A confessed tree-hugger, Deborah Burst is enamored with the magical world of nature. Equally passionate about history and preservation, she travels to what seems to be the ends of the earth. It’s her addiction, be it spying a hidden graveyard, opening the doors to another sacred temple, or scouring the dark corners of shrouded bayous and forests, Deborah gives a voice to all the spirits.An award winning freelance writer and photographer, Burst has more than 1,000 articles published and twice as many photographs on a local, regional and national level. And she has published five books in the last five years.

Her birthplace of New Orleans was the impetus for her first book and the matriarch in the Sacred Places legacy. The famed city’s sanctuaries, cemeteries and oak-filled parks will forever have a home in her work.

An immense affection for her home state and forested wonderlands across America, she will continue her crusade to bring passion and purpose to the page, to share both the beauty and the reality.


Emily Beck Cogburn is the author of Ava’s Place and Louisiana Saves the Library. A freelance writer, editor, and fitness instructor, she lives in Baton Rouge with her husband, two children, two dogs, two cats, two mice, and one fish.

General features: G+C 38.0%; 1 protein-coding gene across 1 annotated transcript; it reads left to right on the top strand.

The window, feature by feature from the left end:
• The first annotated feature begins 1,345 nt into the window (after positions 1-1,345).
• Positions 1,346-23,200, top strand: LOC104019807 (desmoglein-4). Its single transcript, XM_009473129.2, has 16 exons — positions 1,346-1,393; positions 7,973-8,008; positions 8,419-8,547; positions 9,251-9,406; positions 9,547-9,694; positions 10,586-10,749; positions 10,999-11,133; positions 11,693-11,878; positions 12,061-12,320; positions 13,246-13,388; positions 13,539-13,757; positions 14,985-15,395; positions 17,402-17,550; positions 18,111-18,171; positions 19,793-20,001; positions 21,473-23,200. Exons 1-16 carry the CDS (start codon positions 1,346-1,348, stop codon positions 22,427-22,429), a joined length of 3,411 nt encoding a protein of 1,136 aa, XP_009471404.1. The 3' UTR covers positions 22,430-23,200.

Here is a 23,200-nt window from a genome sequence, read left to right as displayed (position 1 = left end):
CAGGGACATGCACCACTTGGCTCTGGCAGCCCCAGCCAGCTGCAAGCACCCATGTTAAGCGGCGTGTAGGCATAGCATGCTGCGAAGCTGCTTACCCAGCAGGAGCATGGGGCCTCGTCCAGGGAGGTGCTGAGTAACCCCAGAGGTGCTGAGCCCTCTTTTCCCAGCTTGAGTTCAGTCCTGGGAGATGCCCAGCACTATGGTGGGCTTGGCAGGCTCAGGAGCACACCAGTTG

Marti Dumas is a mom, teacher, writer, and creative entrepreneur from New Orleans.  An expert in childhood literacy, Marti has worked with children and teachers across the country for the last 15 years to promote an early love of reading both in and out of the classroom. Her best-selling Jaden Toussaint, the Greatest series combines literacy with STEM skills, and humor, and adds much-needed diversity to the children’s chapter book landscape. Her latest book, Jupiter Storm, is a middle-grade fantasy that is already being heralded for its skillful combination of science, family, and magic.

Jaycee Ford grew up chasing street cars around the city of New Orleans. After doing a four-year stint at Louisiana State University, she earned a Bachelor of Arts degree in History and fled for the foothills of the Blue Ridge Mountains. New Orleans beckoned her home again where she put her love of the foothills into a series of romance novels.

In between writing, she’s found behind her desk at a top rated law firm … or still chasing street cars.

Connect with Jaycee at,, and


Ladee Hubbard was born in Massachusetts, raised in Florida and the U.S. Virgin Islands and currently lives in New Orleans with her husband and three children. She received a B.A. from Princeton University, a Ph.D. from the University of California-Los Angeles, and an M.F.A. in creative writing from the University of Wisconsin-Madison. She has published short fiction in the Beloit Fiction Journal and Crab Orchard Review among other publications and has received fellowships from the Hambidge Center, the Virginia Center for Creative Arts, and the Hurston/Wright Foundation. She is a recipient of a 2016 Rona Jaffe Foundation Writer’s Award. Her debut novel, THE TALENTED RIBKINS, was published by Melville House in 2017.